Attorney Joshi points out that there much important work remains after a court has determined that a family law case involves parental alienation. The next step for the court is to decide in the best interests of the child on needed legal and mental health interventions.

Part I: Understanding parental alienation

There are few in the world of family law as well-regarded and influential as Attorney Ashish S. Joshi on the subjects of complex divorce and parental alienation. Ann Arbor’s Joshi recently authored “Temporary No-Contact Orders: The Necessary Ingredient for Effective Reunification in Cases Involving Parental Alienation,” published in the Michigan Family Law Journal.

He notes that though parental alienation has received media attention in recent years, it’s not a new phenomenon: “The concept of parental alienation has been acknowledged and addressed by English-speaking courts for the last 200 years.”

Suburban Detroit woman accused of ID theft, fraud

On most days, it take a little under an hour to drive northeast of Ann Arbor to Royal Oak. The Detroit suburb was where a Ferndale woman was recently arrested and charged with several fraud-related crimes, a news report stated.

She’s been charged with identity theft, obtaining and possessing personal identifying information, transfer with intent to commit identity theft, stealing and retaining using a financial transaction device and larceny.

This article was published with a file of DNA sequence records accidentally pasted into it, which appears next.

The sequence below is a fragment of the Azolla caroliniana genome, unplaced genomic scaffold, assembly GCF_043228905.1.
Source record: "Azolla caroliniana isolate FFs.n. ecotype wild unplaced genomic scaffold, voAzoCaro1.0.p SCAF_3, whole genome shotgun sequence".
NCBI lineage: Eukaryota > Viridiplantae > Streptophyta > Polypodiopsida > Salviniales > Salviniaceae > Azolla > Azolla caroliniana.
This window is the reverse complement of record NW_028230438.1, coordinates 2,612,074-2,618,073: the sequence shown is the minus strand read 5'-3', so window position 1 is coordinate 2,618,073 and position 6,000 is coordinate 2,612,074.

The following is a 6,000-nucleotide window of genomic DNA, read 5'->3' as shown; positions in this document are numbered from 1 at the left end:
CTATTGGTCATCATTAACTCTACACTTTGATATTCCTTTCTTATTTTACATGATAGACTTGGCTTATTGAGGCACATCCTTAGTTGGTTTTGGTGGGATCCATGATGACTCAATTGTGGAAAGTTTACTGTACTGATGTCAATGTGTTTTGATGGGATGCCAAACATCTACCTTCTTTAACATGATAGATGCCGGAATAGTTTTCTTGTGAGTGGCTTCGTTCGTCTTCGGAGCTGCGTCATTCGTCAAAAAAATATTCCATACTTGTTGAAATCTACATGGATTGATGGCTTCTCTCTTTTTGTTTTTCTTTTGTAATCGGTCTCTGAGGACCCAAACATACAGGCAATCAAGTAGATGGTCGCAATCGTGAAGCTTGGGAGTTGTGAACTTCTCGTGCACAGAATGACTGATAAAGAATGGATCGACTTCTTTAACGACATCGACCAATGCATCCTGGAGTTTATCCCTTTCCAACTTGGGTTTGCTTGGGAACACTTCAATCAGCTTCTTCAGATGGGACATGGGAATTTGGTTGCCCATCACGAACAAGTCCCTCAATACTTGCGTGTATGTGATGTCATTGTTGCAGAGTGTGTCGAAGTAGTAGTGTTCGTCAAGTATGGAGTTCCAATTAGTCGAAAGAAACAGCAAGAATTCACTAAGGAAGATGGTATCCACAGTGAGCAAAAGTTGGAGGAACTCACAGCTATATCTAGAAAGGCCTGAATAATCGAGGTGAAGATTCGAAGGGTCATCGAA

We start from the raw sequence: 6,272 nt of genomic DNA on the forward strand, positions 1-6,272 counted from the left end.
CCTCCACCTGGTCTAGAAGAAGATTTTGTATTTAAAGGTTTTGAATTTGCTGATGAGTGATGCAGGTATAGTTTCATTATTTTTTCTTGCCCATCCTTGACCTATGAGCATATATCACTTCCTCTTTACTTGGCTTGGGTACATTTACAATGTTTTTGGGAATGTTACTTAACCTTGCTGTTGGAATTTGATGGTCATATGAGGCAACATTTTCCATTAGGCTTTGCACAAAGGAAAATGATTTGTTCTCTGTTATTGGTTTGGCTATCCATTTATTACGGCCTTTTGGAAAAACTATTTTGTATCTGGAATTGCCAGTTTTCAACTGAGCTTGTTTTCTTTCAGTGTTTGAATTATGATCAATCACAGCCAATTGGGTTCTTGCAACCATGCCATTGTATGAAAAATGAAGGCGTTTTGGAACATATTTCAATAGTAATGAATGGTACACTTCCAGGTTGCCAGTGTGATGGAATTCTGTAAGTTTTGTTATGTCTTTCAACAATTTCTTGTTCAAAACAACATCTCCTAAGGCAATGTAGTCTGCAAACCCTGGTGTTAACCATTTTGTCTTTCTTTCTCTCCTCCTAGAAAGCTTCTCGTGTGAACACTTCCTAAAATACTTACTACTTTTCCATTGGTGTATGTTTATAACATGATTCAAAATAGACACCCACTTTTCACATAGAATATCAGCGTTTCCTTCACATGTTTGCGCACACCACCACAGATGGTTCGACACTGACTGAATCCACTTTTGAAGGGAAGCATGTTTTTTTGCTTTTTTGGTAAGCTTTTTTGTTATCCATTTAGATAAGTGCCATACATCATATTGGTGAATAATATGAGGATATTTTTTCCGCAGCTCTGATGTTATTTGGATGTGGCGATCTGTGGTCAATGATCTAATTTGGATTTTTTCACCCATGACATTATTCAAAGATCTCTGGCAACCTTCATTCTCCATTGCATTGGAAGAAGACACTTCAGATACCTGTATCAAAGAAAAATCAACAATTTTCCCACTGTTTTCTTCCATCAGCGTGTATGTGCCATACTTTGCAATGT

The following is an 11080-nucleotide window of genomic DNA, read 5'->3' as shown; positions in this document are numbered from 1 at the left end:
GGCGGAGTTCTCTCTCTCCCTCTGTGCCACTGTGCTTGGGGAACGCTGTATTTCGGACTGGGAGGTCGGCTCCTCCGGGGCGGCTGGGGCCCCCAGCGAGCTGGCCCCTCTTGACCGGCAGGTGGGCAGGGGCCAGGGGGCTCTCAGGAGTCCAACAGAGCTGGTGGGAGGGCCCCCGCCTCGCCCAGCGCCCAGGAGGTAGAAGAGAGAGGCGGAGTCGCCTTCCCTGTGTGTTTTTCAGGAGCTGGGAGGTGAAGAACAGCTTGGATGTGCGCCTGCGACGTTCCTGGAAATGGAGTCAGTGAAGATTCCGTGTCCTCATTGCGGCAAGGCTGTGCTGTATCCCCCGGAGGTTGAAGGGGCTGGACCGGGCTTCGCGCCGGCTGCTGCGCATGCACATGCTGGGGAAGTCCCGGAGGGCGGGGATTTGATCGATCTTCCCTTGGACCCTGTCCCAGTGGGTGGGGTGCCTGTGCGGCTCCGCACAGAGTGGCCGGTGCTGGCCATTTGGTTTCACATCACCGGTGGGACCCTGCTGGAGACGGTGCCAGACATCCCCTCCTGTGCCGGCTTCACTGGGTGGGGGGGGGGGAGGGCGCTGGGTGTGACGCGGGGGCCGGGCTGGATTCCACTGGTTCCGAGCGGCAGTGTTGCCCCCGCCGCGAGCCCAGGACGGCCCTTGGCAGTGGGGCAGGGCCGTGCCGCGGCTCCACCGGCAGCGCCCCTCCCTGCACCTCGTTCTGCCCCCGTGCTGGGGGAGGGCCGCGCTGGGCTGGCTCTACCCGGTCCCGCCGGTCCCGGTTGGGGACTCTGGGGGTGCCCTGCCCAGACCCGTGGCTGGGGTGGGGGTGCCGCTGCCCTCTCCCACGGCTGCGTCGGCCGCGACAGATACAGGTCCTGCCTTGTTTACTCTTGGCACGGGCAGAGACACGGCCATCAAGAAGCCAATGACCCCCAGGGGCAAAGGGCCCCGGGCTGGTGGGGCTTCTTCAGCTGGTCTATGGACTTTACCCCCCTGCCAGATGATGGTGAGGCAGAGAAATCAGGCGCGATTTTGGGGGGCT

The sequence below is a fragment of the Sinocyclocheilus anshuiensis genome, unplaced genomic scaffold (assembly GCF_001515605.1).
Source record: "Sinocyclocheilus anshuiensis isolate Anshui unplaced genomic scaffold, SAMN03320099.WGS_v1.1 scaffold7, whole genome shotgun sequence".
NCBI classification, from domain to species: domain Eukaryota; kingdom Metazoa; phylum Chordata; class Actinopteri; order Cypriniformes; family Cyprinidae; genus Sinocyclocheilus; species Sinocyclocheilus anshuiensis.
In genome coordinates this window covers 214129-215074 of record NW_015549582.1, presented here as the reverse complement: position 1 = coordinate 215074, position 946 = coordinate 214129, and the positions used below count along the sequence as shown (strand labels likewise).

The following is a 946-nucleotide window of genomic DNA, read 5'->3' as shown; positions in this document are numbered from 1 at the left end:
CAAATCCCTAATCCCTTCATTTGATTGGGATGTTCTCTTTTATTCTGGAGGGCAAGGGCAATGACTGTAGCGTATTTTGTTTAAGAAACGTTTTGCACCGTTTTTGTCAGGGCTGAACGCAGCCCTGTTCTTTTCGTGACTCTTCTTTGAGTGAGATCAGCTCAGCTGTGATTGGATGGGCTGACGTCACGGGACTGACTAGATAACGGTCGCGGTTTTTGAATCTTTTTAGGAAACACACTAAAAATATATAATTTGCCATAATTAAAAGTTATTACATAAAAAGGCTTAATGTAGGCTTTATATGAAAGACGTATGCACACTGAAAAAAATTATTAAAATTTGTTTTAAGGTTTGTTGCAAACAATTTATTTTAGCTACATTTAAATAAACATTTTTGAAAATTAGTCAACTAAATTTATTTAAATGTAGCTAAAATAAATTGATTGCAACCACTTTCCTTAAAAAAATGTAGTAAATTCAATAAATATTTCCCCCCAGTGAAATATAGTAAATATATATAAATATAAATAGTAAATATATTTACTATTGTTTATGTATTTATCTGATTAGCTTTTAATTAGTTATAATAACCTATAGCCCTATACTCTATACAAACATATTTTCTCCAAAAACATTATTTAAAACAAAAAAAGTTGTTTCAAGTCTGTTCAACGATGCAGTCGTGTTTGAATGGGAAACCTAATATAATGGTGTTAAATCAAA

Michigan man faces bank robbery charge

It is just 101 miles northeast of Ann Arbor to get to Port Huron. The lakeside city is a popular summertime tourist destination, but made headlines recently after a 49-year-old man was arrested for bank robbery there. Some of our readers will likely recall that a 42-year-old Port Huron woman was arrested on an unrelated bank robbery charge last month.

In the most recent case, the suspect was taken into custody at a residence after law enforcement officials had received a tip about him, the robbery and his location. Police said they found evidence inside the residence that could link him to the robbery.

Pair of Detroit-area doctors accused of health care fraud

No one should doubt the seriousness with which law enforcement officials take allegations of health care fraud. Two Detroit-area doctors have recently pleaded guilty to health care fraud charges and are facing harsh punishments.

A psychologist was recently sentenced to serve 51 months in a federal prison for his involvement in a $3 million scheme that officials said defrauded Blue Cross Blue Shield of Michigan.

Suspect in 2018 Ann Arbor shooting captured

In the center of the University of Michigan's Ann Arbor campus sits The Diag. And at the center of that open space of crisscrossed sidewalks sits a brass block "M." Legend has it that a student who steps on the "M" before taking a Blue Book test will fail that exam.

While that bit of lore is fiction, it's certainly true that a man who was charged with assault with intent to murder for his alleged role in a 2018 shooting near The Diag was recently arrested. Jacob Labelle was taken into custody in Chicago after a year-long search began when he fled just prior to his conviction on the assault charge.